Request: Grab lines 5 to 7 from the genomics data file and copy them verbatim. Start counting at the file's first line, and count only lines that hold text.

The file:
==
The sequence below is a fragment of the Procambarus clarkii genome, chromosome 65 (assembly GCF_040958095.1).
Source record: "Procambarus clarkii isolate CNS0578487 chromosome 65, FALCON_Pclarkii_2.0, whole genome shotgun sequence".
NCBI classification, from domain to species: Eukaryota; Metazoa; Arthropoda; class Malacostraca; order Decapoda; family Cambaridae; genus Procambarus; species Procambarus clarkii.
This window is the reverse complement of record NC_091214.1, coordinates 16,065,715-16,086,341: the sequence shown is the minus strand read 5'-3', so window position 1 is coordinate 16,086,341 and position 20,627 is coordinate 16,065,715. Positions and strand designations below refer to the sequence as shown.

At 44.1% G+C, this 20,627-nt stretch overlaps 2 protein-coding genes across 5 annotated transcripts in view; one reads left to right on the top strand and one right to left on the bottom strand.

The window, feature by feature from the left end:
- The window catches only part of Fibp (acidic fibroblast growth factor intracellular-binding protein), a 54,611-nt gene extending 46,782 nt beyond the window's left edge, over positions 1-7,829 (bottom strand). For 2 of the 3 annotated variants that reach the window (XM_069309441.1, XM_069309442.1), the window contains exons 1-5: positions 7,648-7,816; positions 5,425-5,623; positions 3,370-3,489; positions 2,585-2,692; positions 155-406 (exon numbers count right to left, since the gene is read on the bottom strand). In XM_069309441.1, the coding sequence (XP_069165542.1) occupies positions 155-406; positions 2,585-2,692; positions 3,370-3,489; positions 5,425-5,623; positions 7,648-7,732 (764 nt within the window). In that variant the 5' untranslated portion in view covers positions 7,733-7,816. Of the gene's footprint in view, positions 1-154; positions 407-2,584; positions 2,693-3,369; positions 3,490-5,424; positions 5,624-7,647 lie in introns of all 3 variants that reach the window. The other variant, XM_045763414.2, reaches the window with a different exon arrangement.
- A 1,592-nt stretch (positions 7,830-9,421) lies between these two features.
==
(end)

At 44.1% G+C, this 20,627-nt stretch overlaps 2 protein-coding genes across 5 annotated transcripts in view; one reads left to right on the top strand and one right to left on the bottom strand.

The window, feature by feature from the left end:
- The window catches only part of Fibp (acidic fibroblast growth factor intracellular-binding protein), a 54,611-nt gene extending 46,782 nt beyond the window's left edge, over positions 1-7,829 (bottom strand). For 2 of the 3 annotated variants that reach the window (XM_069309441.1, XM_069309442.1), the window contains exons 1-5: positions 7,648-7,816; positions 5,425-5,623; positions 3,370-3,489; positions 2,585-2,692; positions 155-406 (exon numbers count right to left, since the gene is read on the bottom strand). In XM_069309441.1, the coding sequence (XP_069165542.1) occupies positions 155-406; positions 2,585-2,692; positions 3,370-3,489; positions 5,425-5,623; positions 7,648-7,732 (764 nt within the window). In that variant the 5' untranslated portion in view covers positions 7,733-7,816. Of the gene's footprint in view, positions 1-154; positions 407-2,584; positions 2,693-3,369; positions 3,490-5,424; positions 5,624-7,647 lie in introns of all 3 variants that reach the window. The other variant, XM_045763414.2, reaches the window with a different exon arrangement.